With most PPP project investors interested in funding user-fee revenue-based projects, asset recycling is gaining traction for funding non-revenue-producing infrastructure projects. Asset recycling involves the sale or long-term lease of existing revenue-generating infrastructure such as airports, seaports, and bridges. The proceeds from the sale or lease are then used to fund non-revenue-generating infrastructure projects (such as schools and municipal buildings). For years, Australia has successfully used asset recycling as a revenue source for funding new infrastructure assets; Brazil recently jumped on the bandwagon, and Canada is actively considering it.11
Built in the 1920s, the James F. Oyster Bilingual Elementary School was on its last legs by the early 1990s. The school’s strong academic record stood in contrast to a structural crisis—leaking roofs, building code violations and accompanying shutdowns, lack of computer hookups, and limited space. The District of Columbia had neither the $11 million required to build a new school, nor the borrowing power to raise funds from other sources. The district had to make a hard decision—either shut down the decrepit building and relocate students, or find another way to bring the school up to code.
What the district lacked in financial assets, it made up for in physical assets. The school sat on 1.67 acres of prime real estate within walking distance of the Smithsonian National Zoo. The district converted its underused physical assets into a financial asset by dividing the property, half for a new school and half for a new apartment building—both designed and built by the private sector. The private sector entity that partnered the development was given the operation and maintenance rights for the new apartment building, and in exchange, the district got its first new school in 20 years—a state-of-the-art facility with double the space. The bond issue that financed construction is backed by the incremental revenue generated by the project, which consists of the taxes and other payments that the private partner generated from the operation of the apartment building.12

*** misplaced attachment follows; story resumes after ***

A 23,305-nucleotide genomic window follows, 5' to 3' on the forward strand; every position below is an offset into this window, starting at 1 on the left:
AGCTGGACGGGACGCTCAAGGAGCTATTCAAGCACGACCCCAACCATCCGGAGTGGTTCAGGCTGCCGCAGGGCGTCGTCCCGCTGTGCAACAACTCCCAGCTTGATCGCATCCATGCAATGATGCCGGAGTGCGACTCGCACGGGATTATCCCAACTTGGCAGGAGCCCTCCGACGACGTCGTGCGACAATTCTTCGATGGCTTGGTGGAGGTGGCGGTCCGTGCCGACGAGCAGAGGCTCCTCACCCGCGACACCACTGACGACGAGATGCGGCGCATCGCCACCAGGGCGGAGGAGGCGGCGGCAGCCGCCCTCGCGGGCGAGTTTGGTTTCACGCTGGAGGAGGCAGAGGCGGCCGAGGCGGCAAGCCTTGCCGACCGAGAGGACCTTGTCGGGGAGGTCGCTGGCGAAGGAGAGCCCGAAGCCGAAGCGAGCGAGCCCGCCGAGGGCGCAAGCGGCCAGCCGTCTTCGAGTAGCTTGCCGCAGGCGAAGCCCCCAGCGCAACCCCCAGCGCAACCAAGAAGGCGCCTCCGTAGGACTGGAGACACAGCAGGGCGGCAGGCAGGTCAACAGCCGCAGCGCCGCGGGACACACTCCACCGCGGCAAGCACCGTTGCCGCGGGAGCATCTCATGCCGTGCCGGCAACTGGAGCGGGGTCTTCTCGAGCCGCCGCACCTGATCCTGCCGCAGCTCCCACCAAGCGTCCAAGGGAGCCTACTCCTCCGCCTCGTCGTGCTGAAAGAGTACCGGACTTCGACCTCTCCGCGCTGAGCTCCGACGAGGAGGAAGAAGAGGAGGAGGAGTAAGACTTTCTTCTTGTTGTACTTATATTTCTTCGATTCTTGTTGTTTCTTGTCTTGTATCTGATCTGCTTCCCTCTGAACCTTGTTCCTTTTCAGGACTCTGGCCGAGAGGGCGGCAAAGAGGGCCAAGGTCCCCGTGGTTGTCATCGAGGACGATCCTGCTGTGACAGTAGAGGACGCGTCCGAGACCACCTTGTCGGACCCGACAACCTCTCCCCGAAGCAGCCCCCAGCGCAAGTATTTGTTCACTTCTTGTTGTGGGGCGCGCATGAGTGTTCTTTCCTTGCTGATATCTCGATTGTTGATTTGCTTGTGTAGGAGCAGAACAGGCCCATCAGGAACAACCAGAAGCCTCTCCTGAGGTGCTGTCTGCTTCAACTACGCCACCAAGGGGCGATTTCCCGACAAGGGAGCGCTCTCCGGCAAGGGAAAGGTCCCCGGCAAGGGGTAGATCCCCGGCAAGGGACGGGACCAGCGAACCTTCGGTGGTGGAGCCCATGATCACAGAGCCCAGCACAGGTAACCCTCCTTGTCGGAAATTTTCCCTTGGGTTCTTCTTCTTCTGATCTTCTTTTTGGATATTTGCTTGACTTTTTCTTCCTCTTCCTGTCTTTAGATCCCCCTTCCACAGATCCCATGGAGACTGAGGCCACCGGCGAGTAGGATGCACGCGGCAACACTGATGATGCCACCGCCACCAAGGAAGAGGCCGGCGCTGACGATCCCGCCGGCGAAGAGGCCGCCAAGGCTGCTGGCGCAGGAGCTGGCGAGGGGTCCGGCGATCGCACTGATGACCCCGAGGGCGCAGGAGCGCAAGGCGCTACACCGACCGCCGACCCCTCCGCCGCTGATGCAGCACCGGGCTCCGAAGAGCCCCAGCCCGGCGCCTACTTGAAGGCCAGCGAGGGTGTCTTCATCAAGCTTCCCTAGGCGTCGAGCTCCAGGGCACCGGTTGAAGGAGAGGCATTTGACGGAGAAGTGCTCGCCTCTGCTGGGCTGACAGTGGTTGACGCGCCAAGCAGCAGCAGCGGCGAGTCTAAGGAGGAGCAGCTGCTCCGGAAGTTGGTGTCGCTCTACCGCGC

The city of Phoenix, Arizona, saved an estimated $30 million by partnering with the private sector to design, build, and operate a new water treatment plant.13 Similarly, the Commonwealth of Pennsylvania used an innovative approach for clearing backlogs in bridge repairs. By bundling 558 small bridges into a single procurement to achieve economies of scale, the commonwealth expects to be able to get the private sector to repair and maintain the bridges for 25 years at 20 percent cost savings.14
With limited budgets, selecting the right portfolio of infrastructure projects—one that yields the highest return on investment (ROI)—can be critical. To streamline the selection process for its transit projects, the Metropolitan Transit Commission (MTC) in California’s Bay Area created a performance-based planning process to provide data-driven insights on which projects to fund. The evaluation was based on whether the proposed project’s benefits outweighed its costs and on how it performed on what the MTC calls the “Three Es” of economy, environment, and equity.15 The MTC performed a detailed assessment of around 700 projects and was able to narrow the list down to 500 that yielded the highest ROI and scored highest on other priority parameters.16